The mother, who is Asian, gave birth to two non-Asian babies, and each child was a genetic battle for another couple who was also a client of the fertility clinic, the trial states. The Asian couple were then forced to give up the babies to their true genetic parents.
The couple, identified only as AP and YZ, live in Flushing, New York and got married in 2012. Having difficulty perceiving a child, they decided to try to get a child through in vitro fertilization, or IVF, with a company called CHA Fertility based out of Los Angeles, the trial states.
CHA Fertility did not respond to a request for comment.
The case says the couple spent more than $ 1
At the beginning of 2018, the company collected semen and eggs from YZ and A.P. and then five euploid embryos, four of which were women, formed the lawsuit.
The first attempt to transfer an embryo to A.P did not result in pregnancy. They tried again and were "ecstatic" when they learned A.P., were pregnant with twins in September 2018, say the trial.
However, a sonogram stated that the twins were both men. The "confused" couple because there was only one male euploid embryo that was not transferred to her, the trial states.
They called the co-owners of the fertility clinic to inquire about the problem, and were told that the sonograph's results were not correct and that this was not a final test, the trial says. One even said that when his wife was pregnant, they were told they should have a boy, but eventually had a girl, the trial states.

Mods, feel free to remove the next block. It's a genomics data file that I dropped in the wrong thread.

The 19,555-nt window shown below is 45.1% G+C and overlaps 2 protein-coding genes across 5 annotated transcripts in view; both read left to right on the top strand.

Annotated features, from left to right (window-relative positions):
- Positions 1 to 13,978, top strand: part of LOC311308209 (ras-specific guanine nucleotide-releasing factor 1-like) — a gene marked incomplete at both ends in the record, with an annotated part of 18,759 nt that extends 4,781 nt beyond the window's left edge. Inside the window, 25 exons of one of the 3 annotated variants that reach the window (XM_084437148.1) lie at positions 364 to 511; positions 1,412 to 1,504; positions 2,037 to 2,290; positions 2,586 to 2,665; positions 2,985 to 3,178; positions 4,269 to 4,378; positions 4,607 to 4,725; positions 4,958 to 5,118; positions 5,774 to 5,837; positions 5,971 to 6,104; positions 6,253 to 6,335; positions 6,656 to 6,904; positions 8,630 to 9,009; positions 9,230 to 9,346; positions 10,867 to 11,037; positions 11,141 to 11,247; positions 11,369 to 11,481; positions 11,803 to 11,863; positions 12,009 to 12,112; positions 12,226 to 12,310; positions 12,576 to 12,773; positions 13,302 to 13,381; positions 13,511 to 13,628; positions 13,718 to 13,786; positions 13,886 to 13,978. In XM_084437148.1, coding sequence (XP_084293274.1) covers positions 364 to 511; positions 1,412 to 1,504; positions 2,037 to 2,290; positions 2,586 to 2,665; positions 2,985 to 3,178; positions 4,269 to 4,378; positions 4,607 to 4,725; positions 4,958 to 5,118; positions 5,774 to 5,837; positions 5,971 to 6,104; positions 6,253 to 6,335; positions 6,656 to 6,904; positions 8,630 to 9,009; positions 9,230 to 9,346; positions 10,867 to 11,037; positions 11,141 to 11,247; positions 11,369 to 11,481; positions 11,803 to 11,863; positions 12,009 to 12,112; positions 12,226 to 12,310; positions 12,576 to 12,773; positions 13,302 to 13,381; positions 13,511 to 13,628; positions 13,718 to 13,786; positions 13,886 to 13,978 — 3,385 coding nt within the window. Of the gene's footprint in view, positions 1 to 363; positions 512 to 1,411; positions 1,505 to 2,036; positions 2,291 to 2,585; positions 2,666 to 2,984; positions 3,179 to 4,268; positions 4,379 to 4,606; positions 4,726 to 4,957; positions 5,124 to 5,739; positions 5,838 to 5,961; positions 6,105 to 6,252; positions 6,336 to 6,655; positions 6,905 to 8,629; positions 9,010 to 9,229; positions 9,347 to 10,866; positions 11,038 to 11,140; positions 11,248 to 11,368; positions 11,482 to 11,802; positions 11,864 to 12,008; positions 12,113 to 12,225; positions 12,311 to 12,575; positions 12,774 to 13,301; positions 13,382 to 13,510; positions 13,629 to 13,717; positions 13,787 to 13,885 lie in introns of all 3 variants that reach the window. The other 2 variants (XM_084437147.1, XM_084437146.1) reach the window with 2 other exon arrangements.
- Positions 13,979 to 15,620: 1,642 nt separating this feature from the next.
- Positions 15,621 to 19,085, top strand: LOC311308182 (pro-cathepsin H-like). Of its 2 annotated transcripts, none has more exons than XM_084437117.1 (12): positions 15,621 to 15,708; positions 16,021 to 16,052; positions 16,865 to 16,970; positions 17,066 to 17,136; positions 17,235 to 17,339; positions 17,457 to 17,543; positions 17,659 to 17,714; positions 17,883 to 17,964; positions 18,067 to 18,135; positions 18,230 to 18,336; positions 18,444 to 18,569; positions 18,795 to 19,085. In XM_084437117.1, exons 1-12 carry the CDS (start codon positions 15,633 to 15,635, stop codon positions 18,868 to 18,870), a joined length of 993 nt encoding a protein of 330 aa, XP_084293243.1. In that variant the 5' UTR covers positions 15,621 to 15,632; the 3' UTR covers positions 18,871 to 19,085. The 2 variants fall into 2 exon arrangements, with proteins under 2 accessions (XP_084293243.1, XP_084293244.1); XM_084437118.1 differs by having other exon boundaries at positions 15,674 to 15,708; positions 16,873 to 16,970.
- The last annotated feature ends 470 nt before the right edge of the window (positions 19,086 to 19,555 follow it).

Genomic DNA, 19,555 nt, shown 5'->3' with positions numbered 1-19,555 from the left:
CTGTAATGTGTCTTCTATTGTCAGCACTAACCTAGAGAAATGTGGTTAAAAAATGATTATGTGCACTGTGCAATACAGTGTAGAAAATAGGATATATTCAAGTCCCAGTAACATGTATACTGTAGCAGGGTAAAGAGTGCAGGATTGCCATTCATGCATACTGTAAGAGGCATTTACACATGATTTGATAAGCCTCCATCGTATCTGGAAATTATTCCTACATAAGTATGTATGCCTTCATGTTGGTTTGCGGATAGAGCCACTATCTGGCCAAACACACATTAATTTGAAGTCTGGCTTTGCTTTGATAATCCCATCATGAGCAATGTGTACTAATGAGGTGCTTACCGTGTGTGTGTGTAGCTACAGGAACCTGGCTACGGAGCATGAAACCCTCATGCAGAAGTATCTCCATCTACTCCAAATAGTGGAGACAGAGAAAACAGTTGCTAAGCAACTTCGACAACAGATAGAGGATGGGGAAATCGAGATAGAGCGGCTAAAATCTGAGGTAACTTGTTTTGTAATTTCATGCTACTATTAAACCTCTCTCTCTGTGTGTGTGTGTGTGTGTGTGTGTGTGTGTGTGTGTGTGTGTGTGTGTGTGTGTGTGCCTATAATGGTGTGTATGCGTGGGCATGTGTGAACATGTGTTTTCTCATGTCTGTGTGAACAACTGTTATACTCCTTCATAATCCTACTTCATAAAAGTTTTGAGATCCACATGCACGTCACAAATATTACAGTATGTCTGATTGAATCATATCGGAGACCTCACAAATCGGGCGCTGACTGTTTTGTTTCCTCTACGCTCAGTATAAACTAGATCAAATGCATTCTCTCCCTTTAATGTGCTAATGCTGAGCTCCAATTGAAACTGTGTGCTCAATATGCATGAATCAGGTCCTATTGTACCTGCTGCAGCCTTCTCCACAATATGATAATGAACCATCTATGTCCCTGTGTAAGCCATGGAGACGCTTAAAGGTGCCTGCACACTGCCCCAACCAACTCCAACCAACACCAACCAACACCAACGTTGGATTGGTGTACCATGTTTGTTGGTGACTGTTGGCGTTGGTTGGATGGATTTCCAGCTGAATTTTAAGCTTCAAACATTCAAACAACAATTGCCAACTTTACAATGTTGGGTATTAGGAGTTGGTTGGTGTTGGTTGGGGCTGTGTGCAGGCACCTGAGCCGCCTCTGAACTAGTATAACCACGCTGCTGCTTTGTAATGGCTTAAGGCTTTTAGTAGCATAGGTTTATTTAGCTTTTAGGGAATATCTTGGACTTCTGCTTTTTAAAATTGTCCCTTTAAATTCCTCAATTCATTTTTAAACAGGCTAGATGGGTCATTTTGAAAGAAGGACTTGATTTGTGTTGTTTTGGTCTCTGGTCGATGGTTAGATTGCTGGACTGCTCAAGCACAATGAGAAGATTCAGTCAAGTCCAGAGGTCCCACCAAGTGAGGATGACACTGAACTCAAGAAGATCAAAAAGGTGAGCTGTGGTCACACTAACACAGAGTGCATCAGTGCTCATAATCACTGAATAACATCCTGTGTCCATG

] But AP gave birth to two boys in March – and neither baby was of Asian descent.
] "The plaintiffs were shocked to see that the babies they were told were formed using both their genetic material, did not appear to be", the trial said.
DNA tests found that the babies were not related to the couple, nor were they related to each other. In fact, each baby was genetically related to a couple who had also been treated with CHA Fertility, says the trial.
Because of that, A.P. and Y.Z. was obliged to give up the custody of the babies to their genetic parents.
The couple still do not know what happened to their two embryos to be transferred to A.P., the trial states. The trial, filed on July 1, says the plaintiffs suffered physical and emotional harm and accused the defendants of medical malpractice, negligence and 14 other things.
CNN's Laura Ly and Sam Romano have contributed to this report.